By Amine Mechaal
By Amine Mechaal
Rabat – While in Rabat, I served as an English-language teacher trainee in a practicum at both Lalla Aisha Middle School and High School, and as the teacher of community service courses at Moulay Abdellah High School. During this time, I encountered different types of students in each class that I taught. There were students who were self-motivated to learn the language, those who were less motivated, and those who were not motivated at all. These are the most difficult to teach, because often times they are only present because they had to be marked as such in order to avoid facing problems with the administration.
The last category was more likely to misbehave in the classroom. For this reason, I thought that asserting my authority would be the proper solution to regain control over the classroom. Indeed, I used a loud voice to get their attention, and I acted angry many times so that they would follow my directions. This method proved to be successful at first, but I soon realized that, unfortunately, it only had short-term positive effects, because the students soon got back to misbehaving. It was only then that I realized that authoritarian approaches to classroom discipline and management are not the solution. As an alternative, I tried to develop new techniques to give my students the motivation that they needed and help them develop self-discipline, and I was really amazed with the results.
Trust leads to motivation, and motivation prevents discipline issues
Since motivation is the key to an effective learning process, I initially wondered how I could motivate my students, until I found out that developing trust was the correct answer. Teachers’ attitudes can affect students’ performance and motivation. If the teacher trusts that his or her students can learn and do a good job, his or her students are more likely to trust in themselves and their abilities. That’s why I tried to devise activities that were challenging, meaningful, and achievable, because I could instill in my students confidence and motivation and make them feel proud of themselves while completing the tasks.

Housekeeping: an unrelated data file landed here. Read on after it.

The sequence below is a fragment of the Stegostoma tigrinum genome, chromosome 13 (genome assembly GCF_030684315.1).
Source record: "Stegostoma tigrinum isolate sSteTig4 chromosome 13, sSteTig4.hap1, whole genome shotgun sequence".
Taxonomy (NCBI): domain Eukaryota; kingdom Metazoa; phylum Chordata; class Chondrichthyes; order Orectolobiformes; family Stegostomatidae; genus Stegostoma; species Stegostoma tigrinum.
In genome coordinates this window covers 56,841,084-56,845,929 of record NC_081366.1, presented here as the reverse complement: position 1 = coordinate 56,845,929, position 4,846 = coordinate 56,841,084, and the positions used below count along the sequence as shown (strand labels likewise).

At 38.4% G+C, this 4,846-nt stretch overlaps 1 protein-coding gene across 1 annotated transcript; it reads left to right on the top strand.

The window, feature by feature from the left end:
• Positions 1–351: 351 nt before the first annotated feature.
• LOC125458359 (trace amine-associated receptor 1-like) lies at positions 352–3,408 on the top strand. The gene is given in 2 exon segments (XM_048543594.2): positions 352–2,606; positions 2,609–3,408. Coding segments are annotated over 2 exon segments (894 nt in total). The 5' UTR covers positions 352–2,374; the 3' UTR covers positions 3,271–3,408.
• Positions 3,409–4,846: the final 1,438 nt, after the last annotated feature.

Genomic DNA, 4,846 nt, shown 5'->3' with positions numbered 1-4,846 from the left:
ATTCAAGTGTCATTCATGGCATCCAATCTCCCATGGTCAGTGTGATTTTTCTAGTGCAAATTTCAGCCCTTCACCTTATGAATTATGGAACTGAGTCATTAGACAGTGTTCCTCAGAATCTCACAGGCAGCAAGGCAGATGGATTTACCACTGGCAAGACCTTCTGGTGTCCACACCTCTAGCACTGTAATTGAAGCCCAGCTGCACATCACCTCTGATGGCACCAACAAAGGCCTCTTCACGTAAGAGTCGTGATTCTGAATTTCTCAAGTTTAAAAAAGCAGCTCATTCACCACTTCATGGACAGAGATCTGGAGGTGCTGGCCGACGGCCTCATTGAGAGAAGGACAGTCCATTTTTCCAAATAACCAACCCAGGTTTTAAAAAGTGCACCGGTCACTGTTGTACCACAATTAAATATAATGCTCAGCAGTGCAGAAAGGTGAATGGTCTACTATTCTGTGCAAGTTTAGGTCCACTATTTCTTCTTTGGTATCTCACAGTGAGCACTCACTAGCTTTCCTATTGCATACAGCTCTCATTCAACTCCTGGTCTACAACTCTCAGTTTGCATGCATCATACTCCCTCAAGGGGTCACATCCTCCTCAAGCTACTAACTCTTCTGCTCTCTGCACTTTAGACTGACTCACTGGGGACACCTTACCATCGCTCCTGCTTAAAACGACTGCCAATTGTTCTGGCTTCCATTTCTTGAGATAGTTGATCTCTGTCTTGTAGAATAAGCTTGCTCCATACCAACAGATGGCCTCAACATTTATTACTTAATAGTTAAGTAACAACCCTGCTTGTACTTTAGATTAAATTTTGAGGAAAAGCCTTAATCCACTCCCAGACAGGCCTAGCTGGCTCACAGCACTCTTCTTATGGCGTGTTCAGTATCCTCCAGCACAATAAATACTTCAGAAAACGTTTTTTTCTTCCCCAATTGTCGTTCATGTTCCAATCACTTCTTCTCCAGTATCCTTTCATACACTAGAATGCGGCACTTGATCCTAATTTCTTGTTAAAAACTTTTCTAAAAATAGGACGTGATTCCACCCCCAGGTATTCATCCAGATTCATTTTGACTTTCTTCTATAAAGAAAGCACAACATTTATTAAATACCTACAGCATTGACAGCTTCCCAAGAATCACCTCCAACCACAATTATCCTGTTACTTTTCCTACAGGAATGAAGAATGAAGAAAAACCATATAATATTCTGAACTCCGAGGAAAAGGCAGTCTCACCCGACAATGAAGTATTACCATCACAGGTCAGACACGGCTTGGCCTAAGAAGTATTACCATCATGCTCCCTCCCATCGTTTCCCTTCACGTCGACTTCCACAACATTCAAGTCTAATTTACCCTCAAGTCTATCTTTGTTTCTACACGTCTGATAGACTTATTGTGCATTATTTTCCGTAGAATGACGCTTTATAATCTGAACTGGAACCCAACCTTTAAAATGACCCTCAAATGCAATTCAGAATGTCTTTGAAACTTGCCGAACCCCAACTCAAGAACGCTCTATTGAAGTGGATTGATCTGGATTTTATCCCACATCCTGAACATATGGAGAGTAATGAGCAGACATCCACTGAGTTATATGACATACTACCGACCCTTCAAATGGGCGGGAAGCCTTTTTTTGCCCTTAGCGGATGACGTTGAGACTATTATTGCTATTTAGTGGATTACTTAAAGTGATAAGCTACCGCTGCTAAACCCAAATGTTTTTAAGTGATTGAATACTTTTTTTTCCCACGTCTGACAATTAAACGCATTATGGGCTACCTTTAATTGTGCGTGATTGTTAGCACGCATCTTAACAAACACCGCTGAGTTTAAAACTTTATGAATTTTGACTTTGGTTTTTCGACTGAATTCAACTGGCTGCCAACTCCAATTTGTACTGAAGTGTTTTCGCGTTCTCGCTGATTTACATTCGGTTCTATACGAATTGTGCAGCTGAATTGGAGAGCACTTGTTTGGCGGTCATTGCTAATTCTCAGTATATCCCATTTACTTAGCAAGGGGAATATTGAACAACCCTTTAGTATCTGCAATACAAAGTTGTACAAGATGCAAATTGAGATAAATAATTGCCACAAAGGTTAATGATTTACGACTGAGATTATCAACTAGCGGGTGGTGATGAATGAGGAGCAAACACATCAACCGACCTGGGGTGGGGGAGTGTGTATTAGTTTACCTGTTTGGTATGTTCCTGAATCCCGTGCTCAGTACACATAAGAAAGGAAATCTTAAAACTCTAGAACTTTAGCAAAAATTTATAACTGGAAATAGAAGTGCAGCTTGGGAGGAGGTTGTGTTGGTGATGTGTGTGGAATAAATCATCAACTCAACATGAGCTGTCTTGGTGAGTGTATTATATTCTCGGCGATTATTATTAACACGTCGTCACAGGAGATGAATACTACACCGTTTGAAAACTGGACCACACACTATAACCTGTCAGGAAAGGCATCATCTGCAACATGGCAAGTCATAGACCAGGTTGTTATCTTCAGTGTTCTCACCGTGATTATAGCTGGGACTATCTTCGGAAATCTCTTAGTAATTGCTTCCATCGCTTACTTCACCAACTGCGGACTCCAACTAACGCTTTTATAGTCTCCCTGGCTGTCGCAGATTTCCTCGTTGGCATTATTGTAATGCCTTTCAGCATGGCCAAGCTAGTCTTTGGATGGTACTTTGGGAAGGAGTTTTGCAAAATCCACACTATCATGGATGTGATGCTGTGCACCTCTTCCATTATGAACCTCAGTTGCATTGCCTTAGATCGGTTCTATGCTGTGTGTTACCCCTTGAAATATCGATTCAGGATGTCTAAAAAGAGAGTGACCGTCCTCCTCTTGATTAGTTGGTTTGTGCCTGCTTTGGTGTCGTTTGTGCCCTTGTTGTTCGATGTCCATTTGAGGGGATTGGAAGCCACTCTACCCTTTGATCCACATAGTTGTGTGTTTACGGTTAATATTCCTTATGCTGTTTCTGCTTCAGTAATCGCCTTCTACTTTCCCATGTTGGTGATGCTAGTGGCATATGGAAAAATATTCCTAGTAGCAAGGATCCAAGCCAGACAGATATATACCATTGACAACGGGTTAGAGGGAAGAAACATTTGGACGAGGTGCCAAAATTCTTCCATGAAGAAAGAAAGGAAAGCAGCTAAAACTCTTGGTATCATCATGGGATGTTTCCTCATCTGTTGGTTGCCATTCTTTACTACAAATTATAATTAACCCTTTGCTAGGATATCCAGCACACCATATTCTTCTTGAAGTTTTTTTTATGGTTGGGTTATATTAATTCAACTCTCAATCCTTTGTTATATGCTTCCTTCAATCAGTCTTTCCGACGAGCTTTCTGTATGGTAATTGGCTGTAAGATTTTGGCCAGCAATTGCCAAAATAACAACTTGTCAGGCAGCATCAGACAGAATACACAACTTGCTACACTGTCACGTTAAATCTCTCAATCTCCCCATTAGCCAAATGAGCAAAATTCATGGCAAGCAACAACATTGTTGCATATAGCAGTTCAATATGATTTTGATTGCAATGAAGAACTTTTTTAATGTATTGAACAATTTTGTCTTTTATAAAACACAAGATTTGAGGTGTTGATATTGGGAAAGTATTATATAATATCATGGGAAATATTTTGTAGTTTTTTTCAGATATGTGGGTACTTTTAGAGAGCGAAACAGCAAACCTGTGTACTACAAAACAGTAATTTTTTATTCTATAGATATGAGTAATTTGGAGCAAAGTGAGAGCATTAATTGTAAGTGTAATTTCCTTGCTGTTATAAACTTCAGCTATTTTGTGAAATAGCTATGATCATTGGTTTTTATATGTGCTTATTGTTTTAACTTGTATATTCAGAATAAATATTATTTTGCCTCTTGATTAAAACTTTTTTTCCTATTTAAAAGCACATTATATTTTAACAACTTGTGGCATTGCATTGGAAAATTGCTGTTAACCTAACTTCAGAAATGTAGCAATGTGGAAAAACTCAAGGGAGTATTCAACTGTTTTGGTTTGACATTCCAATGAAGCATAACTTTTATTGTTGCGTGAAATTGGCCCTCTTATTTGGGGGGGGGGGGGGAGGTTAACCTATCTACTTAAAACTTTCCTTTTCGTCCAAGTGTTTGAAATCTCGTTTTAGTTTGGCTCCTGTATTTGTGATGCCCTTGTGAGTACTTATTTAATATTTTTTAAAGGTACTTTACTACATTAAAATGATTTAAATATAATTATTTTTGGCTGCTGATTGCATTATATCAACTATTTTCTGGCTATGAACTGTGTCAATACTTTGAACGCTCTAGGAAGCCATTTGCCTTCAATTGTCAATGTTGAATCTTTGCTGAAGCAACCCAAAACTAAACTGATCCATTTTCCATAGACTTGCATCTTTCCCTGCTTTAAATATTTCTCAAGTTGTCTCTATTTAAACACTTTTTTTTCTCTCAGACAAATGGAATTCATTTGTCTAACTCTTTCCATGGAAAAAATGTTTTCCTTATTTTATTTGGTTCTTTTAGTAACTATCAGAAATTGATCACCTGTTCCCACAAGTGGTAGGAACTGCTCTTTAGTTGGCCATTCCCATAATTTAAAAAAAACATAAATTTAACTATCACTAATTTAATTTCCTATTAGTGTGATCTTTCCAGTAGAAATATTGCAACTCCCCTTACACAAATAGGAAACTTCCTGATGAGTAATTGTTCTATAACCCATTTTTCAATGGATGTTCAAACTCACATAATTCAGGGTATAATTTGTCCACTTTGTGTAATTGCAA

I also tried to reduce my speaking time to the minimum and give my students the chance to speak their minds. In most of the discussions that we had in the classroom, I was there only to moderate, guide, and correct if need be, and students did everything else. As a result, I noticed that they became more engaged and active instead of uninterested and passive, and I confronted fewer discipline issues.
Responsibility is fundamental for self-discipline development
Enhancing my students’ sense of responsibility was another aspect that I had to work on in order to help them develop self-discipline. In the first days of my practicum, no one cared about what I was saying. Instead they were talking to each other, laughing, or doing anything except paying attention to what I was trying to teach them. Sometimes, I felt as if I were talking to myself. I knew that I had to do something about it, because they are the ones who should be concerned about their education and should be aware of their duties as students, rather than being told what to do all the time.
The first thing that I did was to create an interest in the subject I teach, which is English. In order to do this, I developed listening and reading comprehension lesson plans that highlight the importance of English nowadays and the opportunities that the English language provides to its speakers. Students were really surprised with what they read and heard. As more time passed, I noticed that they became more attentive and interested in learning English. I recall one time when two students were talking to each other while I was delivering the lesson. I heard one of the students seated near the back, who had never been interested in the material, tell them to stop and let him focus on the lesson. Only then did I realize that I was on the right path, and that I was finally starting to do my job as a teacher.
The process of creating a calm and productive classroom environment starts with the teacher. The actions or attitudes of the teacher towards students who misbehave can make the situation either better or worse. Almost every day we hear news stories about students being aggressive towards their teachers, sometimes resulting in physical attacks, and we always blame the students. They are actually only partially to blame, however. We should consider the fact that not all students in Morocco are coming from well-educated or responsible families. Therefore, not all of them are expected to behave well, and it is our duty as teachers and educators to help them get ahold of what they haven’t been taught by their families, not to reprimand them all the time. After all, this is what the term ‘education’ means in the first place.
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